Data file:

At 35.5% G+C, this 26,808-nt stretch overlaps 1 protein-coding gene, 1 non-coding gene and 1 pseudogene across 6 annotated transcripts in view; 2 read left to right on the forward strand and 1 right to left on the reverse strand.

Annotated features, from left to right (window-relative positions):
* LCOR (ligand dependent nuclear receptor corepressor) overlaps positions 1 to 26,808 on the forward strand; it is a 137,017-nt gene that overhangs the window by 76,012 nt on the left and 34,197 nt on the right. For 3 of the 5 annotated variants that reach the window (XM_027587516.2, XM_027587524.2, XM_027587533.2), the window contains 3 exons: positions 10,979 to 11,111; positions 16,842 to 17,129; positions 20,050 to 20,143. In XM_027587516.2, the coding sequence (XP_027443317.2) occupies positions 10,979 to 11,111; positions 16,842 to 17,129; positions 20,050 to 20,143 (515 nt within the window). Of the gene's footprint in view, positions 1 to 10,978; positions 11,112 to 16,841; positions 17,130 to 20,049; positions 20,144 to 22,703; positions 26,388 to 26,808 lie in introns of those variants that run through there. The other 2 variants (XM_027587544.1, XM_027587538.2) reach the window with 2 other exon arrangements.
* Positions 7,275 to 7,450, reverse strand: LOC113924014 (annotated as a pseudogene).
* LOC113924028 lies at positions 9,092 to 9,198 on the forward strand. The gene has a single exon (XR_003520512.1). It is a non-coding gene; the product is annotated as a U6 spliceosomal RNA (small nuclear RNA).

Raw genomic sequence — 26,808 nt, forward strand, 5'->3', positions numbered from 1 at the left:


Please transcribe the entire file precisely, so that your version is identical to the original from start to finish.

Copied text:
At 35.5% G+C, this 26,808-nt stretch overlaps 1 protein-coding gene, 1 non-coding gene and 1 pseudogene across 6 annotated transcripts in view; 2 read left to right on the forward strand and 1 right to left on the reverse strand.

Annotated features, from left to right (window-relative positions):
* LCOR (ligand dependent nuclear receptor corepressor) overlaps positions 1 to 26,808 on the forward strand; it is a 137,017-nt gene that overhangs the window by 76,012 nt on the left and 34,197 nt on the right. For 3 of the 5 annotated variants that reach the window (XM_027587516.2, XM_027587524.2, XM_027587533.2), the window contains 3 exons: positions 10,979 to 11,111; positions 16,842 to 17,129; positions 20,050 to 20,143. In XM_027587516.2, the coding sequence (XP_027443317.2) occupies positions 10,979 to 11,111; positions 16,842 to 17,129; positions 20,050 to 20,143 (515 nt within the window). Of the gene's footprint in view, positions 1 to 10,978; positions 11,112 to 16,841; positions 17,130 to 20,049; positions 20,144 to 22,703; positions 26,388 to 26,808 lie in introns of those variants that run through there. The other 2 variants (XM_027587544.1, XM_027587538.2) reach the window with 2 other exon arrangements.
* Positions 7,275 to 7,450, reverse strand: LOC113924014 (annotated as a pseudogene).
* LOC113924028 lies at positions 9,092 to 9,198 on the forward strand. The gene has a single exon (XR_003520512.1). It is a non-coding gene; the product is annotated as a U6 spliceosomal RNA (small nuclear RNA).

Raw genomic sequence — 26,808 nt, forward strand, 5'->3', positions numbered from 1 at the left: